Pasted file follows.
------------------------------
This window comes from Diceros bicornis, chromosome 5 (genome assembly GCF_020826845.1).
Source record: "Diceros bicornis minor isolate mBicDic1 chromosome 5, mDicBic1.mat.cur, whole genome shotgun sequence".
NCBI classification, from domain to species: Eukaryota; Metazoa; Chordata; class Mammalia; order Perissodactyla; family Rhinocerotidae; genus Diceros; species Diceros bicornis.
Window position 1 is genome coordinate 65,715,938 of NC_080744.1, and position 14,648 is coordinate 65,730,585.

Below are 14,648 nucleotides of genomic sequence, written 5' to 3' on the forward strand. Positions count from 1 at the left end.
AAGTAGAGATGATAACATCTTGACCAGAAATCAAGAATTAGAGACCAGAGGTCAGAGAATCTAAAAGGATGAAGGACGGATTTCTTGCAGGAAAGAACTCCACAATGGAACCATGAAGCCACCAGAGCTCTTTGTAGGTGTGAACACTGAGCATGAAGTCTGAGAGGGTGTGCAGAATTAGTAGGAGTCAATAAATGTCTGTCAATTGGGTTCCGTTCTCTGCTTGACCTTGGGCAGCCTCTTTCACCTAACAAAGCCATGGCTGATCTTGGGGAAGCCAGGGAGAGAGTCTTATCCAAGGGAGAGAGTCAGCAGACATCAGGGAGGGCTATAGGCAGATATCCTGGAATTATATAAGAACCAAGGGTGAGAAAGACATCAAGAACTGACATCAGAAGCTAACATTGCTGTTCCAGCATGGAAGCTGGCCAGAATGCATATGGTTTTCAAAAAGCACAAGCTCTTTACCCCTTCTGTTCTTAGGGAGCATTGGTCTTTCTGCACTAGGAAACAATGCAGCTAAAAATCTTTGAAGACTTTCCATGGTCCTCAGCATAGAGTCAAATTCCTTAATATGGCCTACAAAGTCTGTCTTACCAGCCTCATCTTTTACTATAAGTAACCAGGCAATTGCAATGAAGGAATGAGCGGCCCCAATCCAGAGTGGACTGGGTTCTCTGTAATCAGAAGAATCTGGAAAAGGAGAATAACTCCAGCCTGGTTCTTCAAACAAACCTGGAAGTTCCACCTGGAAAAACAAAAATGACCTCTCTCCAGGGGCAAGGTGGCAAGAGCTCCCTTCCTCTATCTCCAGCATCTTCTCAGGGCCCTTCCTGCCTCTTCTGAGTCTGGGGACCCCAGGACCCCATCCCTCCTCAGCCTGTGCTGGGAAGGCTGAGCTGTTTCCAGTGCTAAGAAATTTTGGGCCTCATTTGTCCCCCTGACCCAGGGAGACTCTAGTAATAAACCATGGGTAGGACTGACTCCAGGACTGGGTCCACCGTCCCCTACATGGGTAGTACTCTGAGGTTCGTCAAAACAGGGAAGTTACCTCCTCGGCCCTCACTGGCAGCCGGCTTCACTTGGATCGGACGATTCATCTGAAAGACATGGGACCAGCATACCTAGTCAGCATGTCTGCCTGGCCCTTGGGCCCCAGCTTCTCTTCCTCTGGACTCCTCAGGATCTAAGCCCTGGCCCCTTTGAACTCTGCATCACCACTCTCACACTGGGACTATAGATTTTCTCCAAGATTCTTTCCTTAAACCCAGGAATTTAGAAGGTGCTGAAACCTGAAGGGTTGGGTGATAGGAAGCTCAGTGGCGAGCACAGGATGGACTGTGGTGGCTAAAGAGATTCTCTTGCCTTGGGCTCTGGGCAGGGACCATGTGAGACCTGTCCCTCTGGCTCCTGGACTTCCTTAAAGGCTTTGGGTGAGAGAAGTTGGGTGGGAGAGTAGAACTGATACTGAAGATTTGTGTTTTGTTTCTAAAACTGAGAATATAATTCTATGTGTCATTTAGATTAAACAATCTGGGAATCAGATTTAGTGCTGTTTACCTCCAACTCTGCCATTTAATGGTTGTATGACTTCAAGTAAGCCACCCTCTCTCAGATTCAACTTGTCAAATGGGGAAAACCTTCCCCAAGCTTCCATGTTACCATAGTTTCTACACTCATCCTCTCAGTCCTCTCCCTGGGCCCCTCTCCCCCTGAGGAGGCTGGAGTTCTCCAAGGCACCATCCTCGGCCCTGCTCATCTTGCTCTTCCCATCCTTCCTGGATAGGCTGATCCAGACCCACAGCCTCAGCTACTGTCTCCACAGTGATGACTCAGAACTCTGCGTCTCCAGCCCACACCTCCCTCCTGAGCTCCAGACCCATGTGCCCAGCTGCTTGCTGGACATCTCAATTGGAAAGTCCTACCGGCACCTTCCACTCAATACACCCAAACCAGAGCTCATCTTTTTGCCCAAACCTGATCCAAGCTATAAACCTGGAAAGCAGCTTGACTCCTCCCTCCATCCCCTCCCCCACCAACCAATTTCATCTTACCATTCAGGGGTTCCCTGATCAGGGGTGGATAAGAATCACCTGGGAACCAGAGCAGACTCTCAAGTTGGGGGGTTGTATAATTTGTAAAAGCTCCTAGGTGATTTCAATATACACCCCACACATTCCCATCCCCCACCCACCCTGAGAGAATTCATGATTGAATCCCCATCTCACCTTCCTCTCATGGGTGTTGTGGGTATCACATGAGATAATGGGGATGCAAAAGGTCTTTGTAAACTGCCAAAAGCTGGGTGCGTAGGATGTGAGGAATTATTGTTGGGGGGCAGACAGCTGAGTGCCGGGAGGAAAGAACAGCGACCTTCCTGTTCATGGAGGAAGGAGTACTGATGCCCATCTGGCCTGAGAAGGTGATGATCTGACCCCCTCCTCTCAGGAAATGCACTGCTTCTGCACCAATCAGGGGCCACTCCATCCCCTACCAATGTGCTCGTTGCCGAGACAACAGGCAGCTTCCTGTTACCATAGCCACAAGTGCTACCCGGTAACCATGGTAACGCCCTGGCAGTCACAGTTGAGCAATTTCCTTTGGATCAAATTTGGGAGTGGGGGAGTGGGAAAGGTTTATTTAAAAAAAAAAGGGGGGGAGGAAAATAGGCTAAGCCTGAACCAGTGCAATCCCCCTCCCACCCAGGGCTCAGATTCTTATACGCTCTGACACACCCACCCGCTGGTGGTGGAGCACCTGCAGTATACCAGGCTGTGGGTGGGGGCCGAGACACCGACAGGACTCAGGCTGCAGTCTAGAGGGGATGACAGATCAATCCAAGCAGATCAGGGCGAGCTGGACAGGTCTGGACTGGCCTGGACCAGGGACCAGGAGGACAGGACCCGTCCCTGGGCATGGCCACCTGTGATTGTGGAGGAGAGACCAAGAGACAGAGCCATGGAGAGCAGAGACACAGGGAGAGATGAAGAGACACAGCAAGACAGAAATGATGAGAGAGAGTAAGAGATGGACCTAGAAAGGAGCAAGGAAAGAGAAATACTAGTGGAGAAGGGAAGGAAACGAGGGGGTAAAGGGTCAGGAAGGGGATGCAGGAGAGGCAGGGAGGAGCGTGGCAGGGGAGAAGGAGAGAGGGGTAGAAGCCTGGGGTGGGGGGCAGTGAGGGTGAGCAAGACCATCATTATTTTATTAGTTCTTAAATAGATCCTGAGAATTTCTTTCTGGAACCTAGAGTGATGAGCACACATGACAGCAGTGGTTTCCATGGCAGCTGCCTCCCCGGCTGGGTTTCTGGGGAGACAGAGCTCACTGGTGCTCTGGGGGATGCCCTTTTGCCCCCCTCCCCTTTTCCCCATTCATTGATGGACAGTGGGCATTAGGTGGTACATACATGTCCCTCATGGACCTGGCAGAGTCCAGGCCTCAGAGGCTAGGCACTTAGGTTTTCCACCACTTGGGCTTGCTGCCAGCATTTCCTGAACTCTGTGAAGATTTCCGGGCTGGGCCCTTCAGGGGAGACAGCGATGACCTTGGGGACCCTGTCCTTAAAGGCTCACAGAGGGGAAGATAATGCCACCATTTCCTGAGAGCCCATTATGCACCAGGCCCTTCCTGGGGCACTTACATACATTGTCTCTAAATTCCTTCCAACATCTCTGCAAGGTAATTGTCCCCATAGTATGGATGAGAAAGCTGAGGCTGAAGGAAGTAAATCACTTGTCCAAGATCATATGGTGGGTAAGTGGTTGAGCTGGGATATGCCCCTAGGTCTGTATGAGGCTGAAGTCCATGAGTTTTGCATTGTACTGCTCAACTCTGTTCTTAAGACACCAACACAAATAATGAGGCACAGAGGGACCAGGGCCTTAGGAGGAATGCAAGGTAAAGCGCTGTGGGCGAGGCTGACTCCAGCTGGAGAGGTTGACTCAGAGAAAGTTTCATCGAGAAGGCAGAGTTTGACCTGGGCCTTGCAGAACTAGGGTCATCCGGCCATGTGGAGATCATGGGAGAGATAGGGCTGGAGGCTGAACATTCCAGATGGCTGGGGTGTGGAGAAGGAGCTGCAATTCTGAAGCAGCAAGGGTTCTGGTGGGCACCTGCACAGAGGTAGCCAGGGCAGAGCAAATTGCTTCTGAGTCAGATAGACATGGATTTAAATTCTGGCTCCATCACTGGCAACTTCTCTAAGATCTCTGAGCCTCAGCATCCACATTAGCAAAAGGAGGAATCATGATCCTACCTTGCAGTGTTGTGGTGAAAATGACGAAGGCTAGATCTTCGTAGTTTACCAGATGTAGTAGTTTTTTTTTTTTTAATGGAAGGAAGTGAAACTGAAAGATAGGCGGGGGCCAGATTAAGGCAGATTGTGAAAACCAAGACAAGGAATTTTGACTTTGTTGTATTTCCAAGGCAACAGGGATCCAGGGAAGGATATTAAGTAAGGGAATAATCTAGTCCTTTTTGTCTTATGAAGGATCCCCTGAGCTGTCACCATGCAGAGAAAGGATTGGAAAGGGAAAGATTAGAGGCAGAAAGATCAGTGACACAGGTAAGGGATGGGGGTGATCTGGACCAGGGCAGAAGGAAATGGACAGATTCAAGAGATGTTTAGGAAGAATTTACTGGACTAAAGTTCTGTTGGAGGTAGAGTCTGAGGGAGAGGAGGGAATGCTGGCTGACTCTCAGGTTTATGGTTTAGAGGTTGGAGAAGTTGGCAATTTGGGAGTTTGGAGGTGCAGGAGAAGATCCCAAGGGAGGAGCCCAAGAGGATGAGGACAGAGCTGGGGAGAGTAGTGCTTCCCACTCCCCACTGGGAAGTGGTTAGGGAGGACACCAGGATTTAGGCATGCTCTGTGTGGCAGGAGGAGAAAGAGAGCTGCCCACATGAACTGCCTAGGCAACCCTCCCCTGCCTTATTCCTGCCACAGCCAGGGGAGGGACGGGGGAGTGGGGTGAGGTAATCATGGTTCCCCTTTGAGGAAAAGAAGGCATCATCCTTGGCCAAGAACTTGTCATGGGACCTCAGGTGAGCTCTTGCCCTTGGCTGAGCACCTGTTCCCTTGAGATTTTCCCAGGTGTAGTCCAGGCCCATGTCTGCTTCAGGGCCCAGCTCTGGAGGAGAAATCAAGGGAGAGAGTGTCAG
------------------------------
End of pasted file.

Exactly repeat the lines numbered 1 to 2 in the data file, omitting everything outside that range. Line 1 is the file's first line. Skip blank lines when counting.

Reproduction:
This window comes from Diceros bicornis, chromosome 5 (genome assembly GCF_020826845.1).
Source record: "Diceros bicornis minor isolate mBicDic1 chromosome 5, mDicBic1.mat.cur, whole genome shotgun sequence".